Sen. Lambie calls Coalition backpacker tax move a "backflip"

UPDATE: Senator Jackie Lambie has welcomed what she calls a Coalition "backflip" on the rate for the so-called "backpacker tax"

The Coalition leadership team earlier announced they have agreed to a 15 per cent rate for the tax, down from the 19 per cent which failed to make it through parliament. 

"If Tasmania had the balance of power in the Senate, with the assistance of a couple more JLN independent senators - then the backpacker tax rate would have remained unchanged at zero percent - and this unnecessary, harmful rural crisis would never had developed," Senator Lambie said in a release issued today.

She also said the plan to tax backpackers 32.5 and then 19 per cent "was always dumb, uncaring, and bloody-minded."

"While ever New Zealand has a backpacker tax rate of 10.5% - rates of 32% and 19% were always going to be internationally uncompetitive - and doomed for failure.

"And while I acknowledge that many desperate farmers will welcome a reduction of 4% to 15%, they still don't have any guarantee, that the damage to Australia's international reputation will be repaired."

The Australian Tourism Export Council also expressed their dismay at the potential harm done to Australia's reputation.

"Our industry has been caught up in this unimpressive political posturing for most of this year and we are ready to welcome the end of the debate and to put our focus back to the business of providing an amazing destination for international visitors," ATEC Managing Director, Peter Shelley said today.

"Unfortunately, damage has been done to our reputation and image as a great destination for youth travellers and our focus should now be on getting behind Tourism Australia's campaigns to re-engage this market.

"ATEC members, businesses which are at the coalface of the export tourism industry, are telling us they are experiencing a 20-30% decrease in visitation from this market and they are very eager to get Australia back on track."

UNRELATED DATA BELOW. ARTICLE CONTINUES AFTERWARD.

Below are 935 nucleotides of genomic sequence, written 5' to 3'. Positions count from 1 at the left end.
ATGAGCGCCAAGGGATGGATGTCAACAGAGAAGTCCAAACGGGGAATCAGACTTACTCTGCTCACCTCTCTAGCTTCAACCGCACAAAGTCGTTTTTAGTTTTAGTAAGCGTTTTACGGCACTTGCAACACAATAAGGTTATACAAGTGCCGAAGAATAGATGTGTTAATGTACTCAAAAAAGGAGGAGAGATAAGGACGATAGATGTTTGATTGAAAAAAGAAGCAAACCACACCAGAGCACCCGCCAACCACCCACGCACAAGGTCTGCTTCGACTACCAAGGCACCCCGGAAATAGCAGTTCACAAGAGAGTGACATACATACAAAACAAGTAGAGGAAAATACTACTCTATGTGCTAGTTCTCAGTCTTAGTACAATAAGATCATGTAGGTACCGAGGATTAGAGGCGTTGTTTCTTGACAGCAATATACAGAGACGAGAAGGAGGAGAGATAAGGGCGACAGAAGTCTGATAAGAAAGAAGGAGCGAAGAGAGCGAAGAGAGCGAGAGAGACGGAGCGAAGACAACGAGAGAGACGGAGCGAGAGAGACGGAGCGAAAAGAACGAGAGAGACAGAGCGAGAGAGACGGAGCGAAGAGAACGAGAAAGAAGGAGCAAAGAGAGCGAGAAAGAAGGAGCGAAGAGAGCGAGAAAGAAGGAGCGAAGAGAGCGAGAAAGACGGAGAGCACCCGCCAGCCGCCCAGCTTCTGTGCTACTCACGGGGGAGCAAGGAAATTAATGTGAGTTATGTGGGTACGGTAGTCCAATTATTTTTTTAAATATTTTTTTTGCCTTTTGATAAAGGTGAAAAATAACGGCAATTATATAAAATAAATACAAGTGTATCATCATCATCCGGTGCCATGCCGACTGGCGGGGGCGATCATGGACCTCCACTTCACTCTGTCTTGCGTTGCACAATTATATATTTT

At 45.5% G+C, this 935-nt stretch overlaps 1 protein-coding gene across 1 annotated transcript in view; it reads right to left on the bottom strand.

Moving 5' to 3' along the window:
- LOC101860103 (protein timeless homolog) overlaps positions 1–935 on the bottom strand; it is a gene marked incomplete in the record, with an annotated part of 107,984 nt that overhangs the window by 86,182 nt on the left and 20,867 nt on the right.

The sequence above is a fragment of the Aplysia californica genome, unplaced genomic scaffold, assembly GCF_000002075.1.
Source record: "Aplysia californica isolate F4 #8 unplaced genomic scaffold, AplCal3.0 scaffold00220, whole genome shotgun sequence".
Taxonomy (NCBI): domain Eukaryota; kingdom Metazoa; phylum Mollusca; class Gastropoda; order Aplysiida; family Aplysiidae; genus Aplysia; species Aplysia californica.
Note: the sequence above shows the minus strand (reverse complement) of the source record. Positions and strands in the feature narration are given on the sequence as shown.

EARLIER: The federal Coalition has agreed on a rate of 15 per cent for the new "backpacker tax" instead of the previously touted 19 per cent.

The decision ends the uncertainty in time before parliament finishes sitting at the end of the week.

The ABC reports Nationals MP Andrew Broad reportedly broke ranks and called for the compromise rate of 19 per cent to be lowered to 15 per cent. 

There are reports an amount of discontent is brewing inside the National Party over Mr Broad's actions, with the majority preferring to keep pushing for a 19 per cent rate. 

>> Backpacker tax: What our farmers think

Senator Hanson has taken ownership of the 15 per cent proposal.

"Most importantly this is a win for farmers, small business and tourism but this is also a win for One Nation and a win for common sense," Hanson said.

"Instead of letting lobbyists and special interests groups dictate policy politicians should be visiting their voters and listening."

Vegetable grower industry body AUSVEG welcomed the announcement of the likely compromise rate.

"It is good to see that the Government has responded to pressure from members of Parliament and industry groups to negotiate a compromise deal which ensures a fair deal for backpackers visiting Australia, and which is the same rate paid by workers under the Seasonal Worker Program," AUSVEG CEO Simon Bolles said.

"We're grateful that this debate has finally been put to bed and Australia's vegetable growers can have certainty going forward about this crucial source of labour."

The Senate had previously agreed to an amended 10.5% backpacker tax rate, supported by Labor, the Greens and key crossbenchers.

But the lower tax rate proposal was rejected by the House of Representatives.

Growcom chairman Les Williams said a tax rate needed to be negotiated and agreed on by all parties before the "draconian" 32.5% tax rate was foisted on backpackers from January 1.

"This is a disgraceful political shambles of the highest order," Mr Williams said.

"Growers don't care who started it, they only care that for the past 18 months no-one has actually managed to get an agreed rate across the line, which reflects badly on the government and badly on the Senate."

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